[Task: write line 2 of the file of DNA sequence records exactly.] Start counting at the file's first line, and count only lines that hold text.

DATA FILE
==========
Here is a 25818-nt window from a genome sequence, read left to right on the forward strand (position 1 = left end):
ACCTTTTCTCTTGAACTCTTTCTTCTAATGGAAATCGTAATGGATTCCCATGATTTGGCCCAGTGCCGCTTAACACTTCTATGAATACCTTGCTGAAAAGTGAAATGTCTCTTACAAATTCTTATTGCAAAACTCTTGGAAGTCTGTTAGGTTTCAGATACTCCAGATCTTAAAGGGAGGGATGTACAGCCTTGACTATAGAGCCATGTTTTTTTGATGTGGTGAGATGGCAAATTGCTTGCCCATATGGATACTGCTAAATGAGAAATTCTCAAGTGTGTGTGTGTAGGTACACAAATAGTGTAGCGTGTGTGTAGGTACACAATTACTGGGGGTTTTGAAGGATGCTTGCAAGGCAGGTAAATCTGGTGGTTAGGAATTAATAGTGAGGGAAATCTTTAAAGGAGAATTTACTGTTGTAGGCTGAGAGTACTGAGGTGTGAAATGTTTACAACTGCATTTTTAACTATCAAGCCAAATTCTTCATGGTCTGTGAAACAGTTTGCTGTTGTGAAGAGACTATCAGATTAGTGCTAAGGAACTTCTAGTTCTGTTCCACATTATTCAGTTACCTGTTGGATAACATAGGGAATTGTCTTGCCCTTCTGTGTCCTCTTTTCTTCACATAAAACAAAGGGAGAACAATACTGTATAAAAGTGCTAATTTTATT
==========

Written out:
ACCTTTTCTCTTGAACTCTTTCTTCTAATGGAAATCGTAATGGATTCCCATGATTTGGCCCAGTGCCGCTTAACACTTCTATGAATACCTTGCTGAAAAGTGAAATGTCTCTTACAAATTCTTATTGCAAAACTCTTGGAAGTCTGTTAGGTTTCAGATACTCCAGATCTTAAAGGGAGGGATGTACAGCCTTGACTATAGAGCCATGTTTTTTTGATGTGGTGAGATGGCAAATTGCTTGCCCATATGGATACTGCTAAATGAGAAATTCTCAAGTGTGTGTGTGTAGGTACACAAATAGTGTAGCGTGTGTGTAGGTACACAATTACTGGGGGTTTTGAAGGATGCTTGCAAGGCAGGTAAATCTGGTGGTTAGGAATTAATAGTGAGGGAAATCTTTAAAGGAGAATTTACTGTTGTAGGCTGAGAGTACTGAGGTGTGAAATGTTTACAACTGCATTTTTAACTATCAAGCCAAATTCTTCATGGTCTGTGAAACAGTTTGCTGTTGTGAAGAGACTATCAGATTAGTGCTAAGGAACTTCTAGTTCTGTTCCACATTATTCAGTTACCTGTTGGATAACATAGGGAATTGTCTTGCCCTTCTGTGTCCTCTTTTCTTCACATAAAACAAAGGGAGAACAATACTGTATAAAAGTGCTAATTTTATT